“to procure for these shadows of imagination that willing suspension of disbelief for the moment...”

Samuel Taylor Coleridge

It is a common concept for theater goers to turn off their logic and reason to enjoy the show in front of them. Imagine you’re sitting 5th row center at a broadway-grade production of The Wizard of Oz. The Wicked Witch of the West is sending her flying monkeys off to capture Dorothy and her companions. The monkeys don’t actually fly, rather they are swung across the stage on wires. And since when do monkeys have wings? And while we’re at it, they are actors dressed as monkeys. And the witch isn’t really a witch either. Duh!

Of course, all of that is true. As you walk into the theater, you know that you are about to see a performance. As the lights in the house come down and the play unfolds on the stage, you’re job is to sit back, relax and enjoy the show. You willingly suspend your disbelief regarding the laws of nature, physics and time in order to enjoy this piece of art on the stage. If you didn’t, you’d be miserable and detest theater.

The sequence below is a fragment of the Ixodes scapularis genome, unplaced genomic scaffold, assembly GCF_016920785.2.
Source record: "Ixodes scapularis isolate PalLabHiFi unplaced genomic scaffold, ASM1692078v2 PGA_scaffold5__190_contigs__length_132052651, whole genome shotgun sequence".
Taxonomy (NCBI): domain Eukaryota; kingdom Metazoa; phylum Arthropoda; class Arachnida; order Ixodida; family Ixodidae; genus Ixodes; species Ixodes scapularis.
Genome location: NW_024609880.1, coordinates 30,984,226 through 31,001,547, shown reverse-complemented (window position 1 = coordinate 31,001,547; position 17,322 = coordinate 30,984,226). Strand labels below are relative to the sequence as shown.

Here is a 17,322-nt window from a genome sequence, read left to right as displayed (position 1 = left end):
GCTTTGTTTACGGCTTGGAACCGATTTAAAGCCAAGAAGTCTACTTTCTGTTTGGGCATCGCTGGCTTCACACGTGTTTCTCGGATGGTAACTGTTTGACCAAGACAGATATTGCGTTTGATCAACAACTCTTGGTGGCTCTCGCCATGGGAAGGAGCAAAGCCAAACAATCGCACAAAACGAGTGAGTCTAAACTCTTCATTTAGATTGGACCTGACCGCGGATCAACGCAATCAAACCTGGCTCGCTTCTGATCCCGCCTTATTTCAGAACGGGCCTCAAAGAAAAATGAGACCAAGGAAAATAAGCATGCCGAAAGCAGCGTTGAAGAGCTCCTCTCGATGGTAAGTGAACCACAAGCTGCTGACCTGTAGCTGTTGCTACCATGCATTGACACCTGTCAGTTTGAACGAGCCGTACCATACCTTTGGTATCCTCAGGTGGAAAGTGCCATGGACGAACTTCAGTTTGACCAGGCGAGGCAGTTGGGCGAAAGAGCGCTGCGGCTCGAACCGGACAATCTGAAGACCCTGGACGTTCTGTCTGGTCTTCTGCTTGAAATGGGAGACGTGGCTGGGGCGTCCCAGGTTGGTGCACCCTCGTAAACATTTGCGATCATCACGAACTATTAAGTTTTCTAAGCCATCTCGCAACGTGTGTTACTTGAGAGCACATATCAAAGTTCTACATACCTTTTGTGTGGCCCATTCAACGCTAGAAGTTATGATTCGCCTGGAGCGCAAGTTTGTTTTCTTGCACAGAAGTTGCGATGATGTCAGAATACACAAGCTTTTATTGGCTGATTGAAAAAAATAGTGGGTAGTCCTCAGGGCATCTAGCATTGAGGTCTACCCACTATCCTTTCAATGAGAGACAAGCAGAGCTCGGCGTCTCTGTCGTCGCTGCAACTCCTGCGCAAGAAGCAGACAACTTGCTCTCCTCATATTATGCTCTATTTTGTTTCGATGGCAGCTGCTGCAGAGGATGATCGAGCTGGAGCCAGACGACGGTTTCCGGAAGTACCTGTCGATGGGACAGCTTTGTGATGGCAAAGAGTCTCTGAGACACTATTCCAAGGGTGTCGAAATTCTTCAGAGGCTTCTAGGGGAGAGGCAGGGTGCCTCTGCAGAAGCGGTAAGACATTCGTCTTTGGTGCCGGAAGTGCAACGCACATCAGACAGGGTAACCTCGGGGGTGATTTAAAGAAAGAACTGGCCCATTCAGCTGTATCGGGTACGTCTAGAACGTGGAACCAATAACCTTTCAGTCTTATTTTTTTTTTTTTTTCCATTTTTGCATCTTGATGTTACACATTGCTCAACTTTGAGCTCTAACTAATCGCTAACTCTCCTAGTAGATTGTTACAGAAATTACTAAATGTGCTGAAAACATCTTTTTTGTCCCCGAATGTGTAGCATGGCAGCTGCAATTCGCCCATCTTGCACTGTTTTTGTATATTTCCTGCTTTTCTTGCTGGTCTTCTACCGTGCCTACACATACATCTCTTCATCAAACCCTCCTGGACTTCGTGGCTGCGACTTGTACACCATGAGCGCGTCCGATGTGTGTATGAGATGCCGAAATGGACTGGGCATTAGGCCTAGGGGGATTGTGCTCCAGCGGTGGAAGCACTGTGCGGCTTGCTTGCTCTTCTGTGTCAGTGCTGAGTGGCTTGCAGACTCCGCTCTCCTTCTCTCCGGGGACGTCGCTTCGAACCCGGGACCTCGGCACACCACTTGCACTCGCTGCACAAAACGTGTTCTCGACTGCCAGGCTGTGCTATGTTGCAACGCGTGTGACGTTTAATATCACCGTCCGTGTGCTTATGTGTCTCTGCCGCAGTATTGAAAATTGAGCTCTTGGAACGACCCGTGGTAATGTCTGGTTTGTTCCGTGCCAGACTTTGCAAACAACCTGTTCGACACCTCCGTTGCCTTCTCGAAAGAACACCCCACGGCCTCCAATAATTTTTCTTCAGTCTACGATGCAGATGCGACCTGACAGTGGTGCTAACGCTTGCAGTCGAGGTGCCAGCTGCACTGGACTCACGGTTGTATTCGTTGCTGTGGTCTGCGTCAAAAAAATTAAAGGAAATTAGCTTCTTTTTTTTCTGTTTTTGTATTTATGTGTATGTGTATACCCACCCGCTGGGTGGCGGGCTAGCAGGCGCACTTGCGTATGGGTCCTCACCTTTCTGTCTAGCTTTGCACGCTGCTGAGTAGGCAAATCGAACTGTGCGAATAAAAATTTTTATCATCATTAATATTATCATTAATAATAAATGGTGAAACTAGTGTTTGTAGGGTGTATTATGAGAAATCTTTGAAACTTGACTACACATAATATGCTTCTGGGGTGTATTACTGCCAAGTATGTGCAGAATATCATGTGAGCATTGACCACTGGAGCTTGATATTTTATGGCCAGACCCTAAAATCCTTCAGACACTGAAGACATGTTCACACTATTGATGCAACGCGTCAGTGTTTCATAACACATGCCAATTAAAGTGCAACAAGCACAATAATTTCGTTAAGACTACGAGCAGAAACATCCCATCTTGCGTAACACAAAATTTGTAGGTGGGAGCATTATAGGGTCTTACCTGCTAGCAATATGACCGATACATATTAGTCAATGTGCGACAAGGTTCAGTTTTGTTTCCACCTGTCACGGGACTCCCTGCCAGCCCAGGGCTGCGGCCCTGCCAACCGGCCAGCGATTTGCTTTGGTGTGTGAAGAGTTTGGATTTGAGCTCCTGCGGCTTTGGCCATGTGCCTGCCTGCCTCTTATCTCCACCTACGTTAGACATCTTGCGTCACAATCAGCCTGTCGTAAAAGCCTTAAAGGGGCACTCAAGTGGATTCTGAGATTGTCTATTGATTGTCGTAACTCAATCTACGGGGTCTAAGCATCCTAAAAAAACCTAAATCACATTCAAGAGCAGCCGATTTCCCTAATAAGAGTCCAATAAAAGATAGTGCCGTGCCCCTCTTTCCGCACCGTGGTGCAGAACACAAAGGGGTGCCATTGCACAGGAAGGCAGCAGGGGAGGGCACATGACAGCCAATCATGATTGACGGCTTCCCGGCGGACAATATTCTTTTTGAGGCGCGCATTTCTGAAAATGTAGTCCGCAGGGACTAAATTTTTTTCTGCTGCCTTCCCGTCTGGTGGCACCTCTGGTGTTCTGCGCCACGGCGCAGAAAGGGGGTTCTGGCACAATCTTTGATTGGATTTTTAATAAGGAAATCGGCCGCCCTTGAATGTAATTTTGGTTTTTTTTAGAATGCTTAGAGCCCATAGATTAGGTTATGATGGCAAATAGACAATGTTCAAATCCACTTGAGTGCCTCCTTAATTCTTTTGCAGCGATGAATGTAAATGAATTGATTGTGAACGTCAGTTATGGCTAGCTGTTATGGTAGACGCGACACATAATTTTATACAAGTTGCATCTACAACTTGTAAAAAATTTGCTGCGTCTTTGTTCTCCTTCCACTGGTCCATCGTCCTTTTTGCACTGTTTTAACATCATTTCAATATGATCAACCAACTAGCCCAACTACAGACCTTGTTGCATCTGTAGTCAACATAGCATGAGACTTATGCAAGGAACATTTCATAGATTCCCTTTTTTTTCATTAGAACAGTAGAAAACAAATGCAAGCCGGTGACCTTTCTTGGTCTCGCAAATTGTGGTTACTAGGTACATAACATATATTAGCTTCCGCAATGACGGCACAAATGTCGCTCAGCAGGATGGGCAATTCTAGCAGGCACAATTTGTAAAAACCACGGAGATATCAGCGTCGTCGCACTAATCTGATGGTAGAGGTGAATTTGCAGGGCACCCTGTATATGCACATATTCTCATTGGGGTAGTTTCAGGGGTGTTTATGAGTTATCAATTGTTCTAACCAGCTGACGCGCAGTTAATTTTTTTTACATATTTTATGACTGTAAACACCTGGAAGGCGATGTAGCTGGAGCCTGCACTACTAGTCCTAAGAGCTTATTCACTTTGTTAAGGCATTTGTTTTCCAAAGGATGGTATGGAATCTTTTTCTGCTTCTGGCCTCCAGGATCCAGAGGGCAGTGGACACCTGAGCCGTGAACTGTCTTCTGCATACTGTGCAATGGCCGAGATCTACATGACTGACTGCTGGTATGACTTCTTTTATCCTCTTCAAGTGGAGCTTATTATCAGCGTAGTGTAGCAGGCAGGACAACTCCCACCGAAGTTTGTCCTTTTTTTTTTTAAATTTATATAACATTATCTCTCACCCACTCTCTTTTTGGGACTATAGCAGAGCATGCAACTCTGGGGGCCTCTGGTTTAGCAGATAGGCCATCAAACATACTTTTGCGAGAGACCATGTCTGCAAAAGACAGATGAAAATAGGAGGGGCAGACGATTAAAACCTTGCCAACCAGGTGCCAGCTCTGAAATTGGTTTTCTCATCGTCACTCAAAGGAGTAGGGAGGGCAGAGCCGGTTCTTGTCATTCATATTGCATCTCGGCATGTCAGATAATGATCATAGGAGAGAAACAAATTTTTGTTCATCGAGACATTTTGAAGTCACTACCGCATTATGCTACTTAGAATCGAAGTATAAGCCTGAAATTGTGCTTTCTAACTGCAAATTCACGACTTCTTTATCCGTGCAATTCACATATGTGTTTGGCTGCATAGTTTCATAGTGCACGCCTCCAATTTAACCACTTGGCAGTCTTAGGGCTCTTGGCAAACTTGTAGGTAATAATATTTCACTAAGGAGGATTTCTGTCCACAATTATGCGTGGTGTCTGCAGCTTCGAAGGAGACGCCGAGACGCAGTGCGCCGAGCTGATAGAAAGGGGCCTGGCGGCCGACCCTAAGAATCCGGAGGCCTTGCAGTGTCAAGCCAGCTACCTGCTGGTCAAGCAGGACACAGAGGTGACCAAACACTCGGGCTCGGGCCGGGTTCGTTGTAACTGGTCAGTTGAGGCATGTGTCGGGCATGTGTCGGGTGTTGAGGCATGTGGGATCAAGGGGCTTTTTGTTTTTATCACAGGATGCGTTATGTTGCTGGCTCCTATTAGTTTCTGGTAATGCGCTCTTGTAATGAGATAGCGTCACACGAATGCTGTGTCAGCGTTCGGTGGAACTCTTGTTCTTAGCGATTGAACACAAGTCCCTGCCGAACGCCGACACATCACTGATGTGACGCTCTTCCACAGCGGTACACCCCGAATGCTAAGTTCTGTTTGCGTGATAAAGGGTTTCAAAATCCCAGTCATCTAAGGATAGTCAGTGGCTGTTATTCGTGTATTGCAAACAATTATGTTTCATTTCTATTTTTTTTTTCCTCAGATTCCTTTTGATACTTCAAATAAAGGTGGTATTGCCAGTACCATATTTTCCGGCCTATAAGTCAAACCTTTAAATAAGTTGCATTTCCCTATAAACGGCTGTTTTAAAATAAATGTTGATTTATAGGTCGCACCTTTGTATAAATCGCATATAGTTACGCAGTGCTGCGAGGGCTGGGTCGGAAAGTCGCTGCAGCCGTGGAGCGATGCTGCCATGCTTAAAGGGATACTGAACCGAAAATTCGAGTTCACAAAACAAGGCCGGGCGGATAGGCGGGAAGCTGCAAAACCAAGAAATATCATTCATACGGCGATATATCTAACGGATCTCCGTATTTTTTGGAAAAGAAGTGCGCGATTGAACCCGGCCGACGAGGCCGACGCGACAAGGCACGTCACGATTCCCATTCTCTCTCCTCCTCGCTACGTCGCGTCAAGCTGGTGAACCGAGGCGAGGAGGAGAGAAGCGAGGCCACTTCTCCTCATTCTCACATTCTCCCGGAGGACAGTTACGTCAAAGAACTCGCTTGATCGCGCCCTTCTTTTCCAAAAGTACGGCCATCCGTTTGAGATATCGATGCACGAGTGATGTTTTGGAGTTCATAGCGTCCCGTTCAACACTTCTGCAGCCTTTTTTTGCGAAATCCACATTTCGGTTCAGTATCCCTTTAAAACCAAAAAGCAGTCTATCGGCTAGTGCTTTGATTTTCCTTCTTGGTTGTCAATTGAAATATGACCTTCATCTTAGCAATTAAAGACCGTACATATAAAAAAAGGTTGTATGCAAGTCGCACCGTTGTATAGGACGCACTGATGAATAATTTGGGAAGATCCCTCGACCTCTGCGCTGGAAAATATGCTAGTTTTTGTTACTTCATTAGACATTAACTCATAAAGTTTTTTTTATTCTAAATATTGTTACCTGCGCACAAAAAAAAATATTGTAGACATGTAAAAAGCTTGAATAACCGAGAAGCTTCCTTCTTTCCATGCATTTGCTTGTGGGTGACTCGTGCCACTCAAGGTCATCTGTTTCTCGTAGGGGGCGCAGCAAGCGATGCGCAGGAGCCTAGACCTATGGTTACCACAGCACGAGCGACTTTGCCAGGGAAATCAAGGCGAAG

I have a background in theater, but I’m not an actor. I’m a magician. I’m different. During my performance, I don’t want you to just relax and enjoy. I don’t want you to suspend your disbelief.  I want you to be engaged. I want your mind to race. I want you to lose sleep over it. I want you to use every resource available to you to try to understand what is happening. In the end, I want YOU to come to the conclusion that what I do is impossible. Thus making it magic.

In magic, we discuss the unwilling suspension of disbelief. That is to say that the magic causes the audience to doubt their senses unwillingly. You have no choice but to believe that the impossible has occured.